“Baksheesh” is common in Indian culture but it’s strange that as travellers we are hesitant in tipping. And there is always a confusion as to how much is the right amount.
For us, the challenge is specifically relevant when we travel to places like Ziro in Arunachal Pradesh and villages in the Konyak tribe inhabited Mon district of Nagaland. Since the indigenous tribes—Apatanis and the Konyaks respectively—sport tattoos and piercings, which are intriguing to travellers that means photography. Many travellers/companies may argue about how asking for money for being photographed is ridiculous and why do simple village folks need it. But, ideology apart, these are cash poor territories and the need for money is real. In such situations, we include the fee for such interactions in the tour ensuring guests are spared the hassle and everyone is happy.
5. Leading by example - the eyes are on you
At our campsite at theZiro festival of music we started giving the wasted food to be used as pig feed, we provided steel plates instead of using one-time use and throw plates of any kind and we never sell mineral water at our campsite. We invested in a Lifestraw water purifier at the camp. Bamboo mugs were used to serve the local rice beer and other brews. So, if we are asking travellers to minimise the consumption of plastic and other one-time use products, show them the steps that you have taken.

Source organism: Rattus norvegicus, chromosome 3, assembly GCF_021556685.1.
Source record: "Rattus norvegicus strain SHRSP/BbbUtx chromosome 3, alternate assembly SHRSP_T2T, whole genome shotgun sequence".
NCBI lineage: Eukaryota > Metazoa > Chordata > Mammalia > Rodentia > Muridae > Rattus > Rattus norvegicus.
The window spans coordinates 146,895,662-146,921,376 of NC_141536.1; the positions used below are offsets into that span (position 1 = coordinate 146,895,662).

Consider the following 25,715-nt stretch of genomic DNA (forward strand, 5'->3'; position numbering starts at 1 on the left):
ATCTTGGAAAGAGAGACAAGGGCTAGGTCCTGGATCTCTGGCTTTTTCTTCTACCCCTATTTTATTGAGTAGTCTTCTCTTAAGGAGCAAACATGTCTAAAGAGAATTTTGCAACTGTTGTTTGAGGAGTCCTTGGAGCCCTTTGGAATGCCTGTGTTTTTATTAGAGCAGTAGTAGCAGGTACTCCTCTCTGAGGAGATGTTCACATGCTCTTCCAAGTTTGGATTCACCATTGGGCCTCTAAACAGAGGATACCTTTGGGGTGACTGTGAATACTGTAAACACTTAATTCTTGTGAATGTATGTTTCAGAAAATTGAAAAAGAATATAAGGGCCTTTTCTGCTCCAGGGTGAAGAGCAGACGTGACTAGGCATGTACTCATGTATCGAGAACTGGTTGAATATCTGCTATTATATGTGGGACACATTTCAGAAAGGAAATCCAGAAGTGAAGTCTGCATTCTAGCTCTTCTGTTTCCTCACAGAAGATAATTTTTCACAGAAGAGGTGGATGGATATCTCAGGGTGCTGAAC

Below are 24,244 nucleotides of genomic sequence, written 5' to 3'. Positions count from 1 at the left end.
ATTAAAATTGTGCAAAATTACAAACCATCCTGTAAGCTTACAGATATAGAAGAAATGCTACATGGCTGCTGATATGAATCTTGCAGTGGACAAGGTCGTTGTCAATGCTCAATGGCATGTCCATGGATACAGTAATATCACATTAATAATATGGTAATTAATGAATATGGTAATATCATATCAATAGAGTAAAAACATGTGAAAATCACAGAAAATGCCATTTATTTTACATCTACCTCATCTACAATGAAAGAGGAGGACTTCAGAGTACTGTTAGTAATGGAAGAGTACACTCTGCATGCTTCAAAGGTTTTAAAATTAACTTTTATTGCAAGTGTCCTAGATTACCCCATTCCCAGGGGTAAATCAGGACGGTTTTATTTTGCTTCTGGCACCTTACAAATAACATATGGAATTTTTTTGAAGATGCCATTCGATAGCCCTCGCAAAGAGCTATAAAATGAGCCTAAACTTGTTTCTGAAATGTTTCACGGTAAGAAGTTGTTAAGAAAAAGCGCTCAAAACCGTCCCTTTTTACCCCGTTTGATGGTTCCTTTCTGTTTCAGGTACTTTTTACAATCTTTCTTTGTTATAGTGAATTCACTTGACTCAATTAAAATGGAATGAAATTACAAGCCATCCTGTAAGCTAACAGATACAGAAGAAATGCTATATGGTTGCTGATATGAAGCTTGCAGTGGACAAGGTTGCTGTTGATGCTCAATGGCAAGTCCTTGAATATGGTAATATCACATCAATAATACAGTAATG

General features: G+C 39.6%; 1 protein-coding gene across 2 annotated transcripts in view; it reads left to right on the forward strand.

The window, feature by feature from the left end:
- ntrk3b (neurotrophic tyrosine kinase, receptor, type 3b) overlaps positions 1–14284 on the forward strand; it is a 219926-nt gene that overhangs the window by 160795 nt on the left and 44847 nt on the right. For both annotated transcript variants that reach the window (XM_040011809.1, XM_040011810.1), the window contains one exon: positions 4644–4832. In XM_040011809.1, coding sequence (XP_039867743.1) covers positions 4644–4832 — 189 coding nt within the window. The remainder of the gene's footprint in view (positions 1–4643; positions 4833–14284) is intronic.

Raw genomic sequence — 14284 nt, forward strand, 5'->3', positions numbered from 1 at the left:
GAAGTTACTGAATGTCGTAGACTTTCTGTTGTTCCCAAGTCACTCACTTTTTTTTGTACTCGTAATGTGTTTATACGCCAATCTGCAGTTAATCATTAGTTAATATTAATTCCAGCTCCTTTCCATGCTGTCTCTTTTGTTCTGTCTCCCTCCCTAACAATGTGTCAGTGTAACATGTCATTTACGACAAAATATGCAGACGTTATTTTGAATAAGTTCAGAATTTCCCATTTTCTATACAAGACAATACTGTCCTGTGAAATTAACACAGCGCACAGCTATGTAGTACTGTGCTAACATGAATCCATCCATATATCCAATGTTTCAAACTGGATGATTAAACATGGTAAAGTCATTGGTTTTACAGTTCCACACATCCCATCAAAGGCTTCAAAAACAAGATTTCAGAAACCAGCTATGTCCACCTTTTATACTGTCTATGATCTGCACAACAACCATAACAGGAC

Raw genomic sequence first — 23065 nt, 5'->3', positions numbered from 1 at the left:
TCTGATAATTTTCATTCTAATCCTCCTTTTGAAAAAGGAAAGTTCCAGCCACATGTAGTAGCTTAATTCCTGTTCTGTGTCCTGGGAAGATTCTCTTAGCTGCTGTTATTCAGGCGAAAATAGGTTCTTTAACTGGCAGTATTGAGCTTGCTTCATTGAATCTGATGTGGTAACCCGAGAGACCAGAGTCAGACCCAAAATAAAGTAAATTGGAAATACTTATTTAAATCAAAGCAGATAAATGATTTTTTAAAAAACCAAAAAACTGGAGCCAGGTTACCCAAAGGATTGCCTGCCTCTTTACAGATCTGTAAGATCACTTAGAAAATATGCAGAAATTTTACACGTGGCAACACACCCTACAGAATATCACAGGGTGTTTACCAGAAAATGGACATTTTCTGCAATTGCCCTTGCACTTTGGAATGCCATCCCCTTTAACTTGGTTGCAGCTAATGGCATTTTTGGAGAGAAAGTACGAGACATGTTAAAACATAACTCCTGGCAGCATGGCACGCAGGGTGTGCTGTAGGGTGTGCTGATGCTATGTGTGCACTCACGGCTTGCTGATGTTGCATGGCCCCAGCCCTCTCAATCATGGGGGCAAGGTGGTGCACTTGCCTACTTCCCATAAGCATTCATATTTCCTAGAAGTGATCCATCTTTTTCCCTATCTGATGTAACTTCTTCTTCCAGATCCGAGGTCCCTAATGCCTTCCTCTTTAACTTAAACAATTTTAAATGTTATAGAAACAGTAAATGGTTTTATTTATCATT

Apart from this, it is crucial to get travellers to participate in local activities where they aren’t hesitant to get their hands dirty. This is not limited to just doing things that are fun but even things like helping the hosts of the homestays they are staying at. The guides, drivers and any other company representative must understand their role in the process.
The steps listed here might seem simple, but they go a long way in making the process of traveller-local interactions meaningful for both.